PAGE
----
Little is known about the early Jewish families of Richland County, Ohio. Most newspaper articles place the start of the movement for a Jewish congregation to 1886 when Mrs. A. J. Heineman led a group of women who were sewing for immigrants. This group became Sisterhood Emanuel, which led to the formation of Temple Emanuel, but only tidbits are in local newspapers about the Jewish community prior to 1900. These mostly appear as one or two-sentence briefs about Jewish holidays and how this affected the closing of Jewish-owned businesses. But Jewish residents were active in Mansfield and Richland County long before Mrs. Heineman’s group met. Her husband, Abram, arrived in Mansfield in 1866 and followed in the family business by becoming one of the most successful horse dealers in the United States, at one time buying and shipping more than 3,000 draft horses per year. When A. J. Heineman died in 1903, his remains were sent to Ridgewood, New York to be buried in the Jewish, Union Field Cemetery.
It was the same year as A. J. Heineman’s death that a real push was made to start a Jewish congregation in Mansfield. On Thanksgiving day 1903, a Jewish service was held in room 25 of the Vonhof Hotel, by Rabbi George Zepin, of Cincinnati. A reporter from the Mansfield News talked to one of the church’s promoters and Rabbi Zepin and it was made clear that a new religious body was being established. A few days later on November 29, another meeting was held and officers were elected. M. L. Miller was elected president, I. Shonfield and Louis Freundlich were elected vice presidents, W. F. Foust was elected secretary, and S. W. Loeb was elected treasurer. Alfred T. Godshaw, of Hebrew Union College in Cincinnati, served as the first rabbi when services began on January 10, 1904, in the old Y.M.C.A. hall. Godshaw would make the trip from Cincinnati to Mansfield every two weeks to conduct services. In October of 1904, Rev. Isador Philo, from Akron, Ohio, took over leading the congregation. Services would continue like this over the next couple of decades with services being held in various halls in the city by visiting rabbis.
132 West Second St. (from the Richland County Auditor)
In 1929 the congregation was finally able to afford a space of their own and purchased the Thomas R. Barnes home at 132 West Second Street. The home was remodeled for religious services and Sunday school and decorated by Rabbi Charles Latz. The home served Temple Emanuel until 1944 when it was turned into apartments. The building has a much darker recent history. It was the home of convicted serial killer, Shawn Grate, between 2014-2016. It was condemned in 2017 and razed in 2020. It was in 1927 when an Orthodox Jewish congregation was formed, the B’nai Jacob Congregation. Like Temple Emanuel, they began meeting in homes, the Eagles Hall, and in the Bowers building before sharing the building at West Second Street. In 1941, the B’nai Jacob Temple purchased the home at 50 Sturges Ave. from the estate of Mrs. Clemie France and converted it into a chapel. By 1944 Temple Emanuel was sharing the building at 50 Sturges Ave.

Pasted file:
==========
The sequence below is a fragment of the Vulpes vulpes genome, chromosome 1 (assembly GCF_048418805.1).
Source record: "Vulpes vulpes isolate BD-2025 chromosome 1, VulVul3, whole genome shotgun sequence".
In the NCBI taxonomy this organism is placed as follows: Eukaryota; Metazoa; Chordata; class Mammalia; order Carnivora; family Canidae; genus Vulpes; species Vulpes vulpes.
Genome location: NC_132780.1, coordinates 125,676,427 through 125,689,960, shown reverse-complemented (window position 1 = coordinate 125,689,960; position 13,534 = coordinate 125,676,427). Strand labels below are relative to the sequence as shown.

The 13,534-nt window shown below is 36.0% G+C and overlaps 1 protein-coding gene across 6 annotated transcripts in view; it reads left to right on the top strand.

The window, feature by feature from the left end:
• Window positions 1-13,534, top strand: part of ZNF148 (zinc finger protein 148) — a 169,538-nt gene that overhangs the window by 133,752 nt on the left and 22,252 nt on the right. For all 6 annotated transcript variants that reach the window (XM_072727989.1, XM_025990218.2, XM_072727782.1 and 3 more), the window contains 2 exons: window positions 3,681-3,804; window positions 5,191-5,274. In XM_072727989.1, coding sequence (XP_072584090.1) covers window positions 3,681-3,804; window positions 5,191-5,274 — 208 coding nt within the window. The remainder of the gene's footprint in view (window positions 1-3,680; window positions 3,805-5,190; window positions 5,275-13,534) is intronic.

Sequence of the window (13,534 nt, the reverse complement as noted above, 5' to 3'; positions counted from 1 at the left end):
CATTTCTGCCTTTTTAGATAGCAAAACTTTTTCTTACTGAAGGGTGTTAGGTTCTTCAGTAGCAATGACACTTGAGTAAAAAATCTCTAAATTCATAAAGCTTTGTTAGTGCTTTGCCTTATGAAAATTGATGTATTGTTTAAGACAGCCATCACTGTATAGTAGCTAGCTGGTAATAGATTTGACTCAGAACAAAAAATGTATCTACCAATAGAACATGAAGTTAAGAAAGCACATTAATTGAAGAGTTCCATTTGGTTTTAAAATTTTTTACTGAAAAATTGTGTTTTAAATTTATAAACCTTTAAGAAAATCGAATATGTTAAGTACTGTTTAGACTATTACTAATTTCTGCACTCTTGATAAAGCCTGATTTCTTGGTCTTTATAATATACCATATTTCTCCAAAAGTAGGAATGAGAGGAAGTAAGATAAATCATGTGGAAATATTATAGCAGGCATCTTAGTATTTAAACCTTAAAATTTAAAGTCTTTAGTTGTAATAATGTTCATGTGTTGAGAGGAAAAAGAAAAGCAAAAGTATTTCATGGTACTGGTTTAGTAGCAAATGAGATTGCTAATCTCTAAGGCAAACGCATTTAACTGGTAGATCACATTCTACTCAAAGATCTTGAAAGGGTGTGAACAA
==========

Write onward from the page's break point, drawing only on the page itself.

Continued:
From the Mansfield News-Journal, 08 May 1944
In 1946 Temple Emanuel acquired land at 473 Cook Rd. and on July 28, 1947, the cornerstone was laid for the new Temple Emanuel building: the first Jewish house of worship to be built in Mansfield. The Temple was dedicated on September 26, 1948 by Rabbi Eugene Lipman and Rabbi Bertram Korn in front of 200 people. On March 3, 1957, ground was broken for the new temple for B’nai Jacob just down the street from Temple Emanuel at the corner of Cook and Larchwood Roads. The new building was opened on September 25, 1957 for Rosh Hashanah Services. In 1977 the building at 50 Sturges was condemned and demolished. The two congregations again shared a building in 1979 after Temple Emanuel sold the building at 473 Cook Rd. to the Southwood Baptist Church. The church is today home to the Covenant Orthodox Presbyterian Church. In 1987 Emanuel Jacob was born with the merger of Temple Emanuel and the B’nai Jacob Congregations. The congregation is still located at 973 Larchwood Rd., at the corner of Cook Rd.
- The Mansfield News (Mansfield, Ohio). 12 October 1903, p. 7.
- The Mansfield News (Mansfield, Ohio). 27 November 1903, p. 6.
- The Mansfield News (Mansfield, Ohio). 30 November 1903, p. 2.
- The Mansfield News (Mansfield, Ohio). 30 December 1903, p. 2.
- The Mansfield News (Mansfield, Ohio). 10 October 1904, p. 5.
- The Mansfield News (Mansfield, Ohio). 28 May 1944.
- The Mansfield News (Mansfield, Ohio). 08 May 1944.
- The Mansfield News Journal (Mansfield, Ohio). 03 August 1977, p. 3.
- The Mansfield News Journal (Mansfield, Ohio). 02 June 1979, p. 2.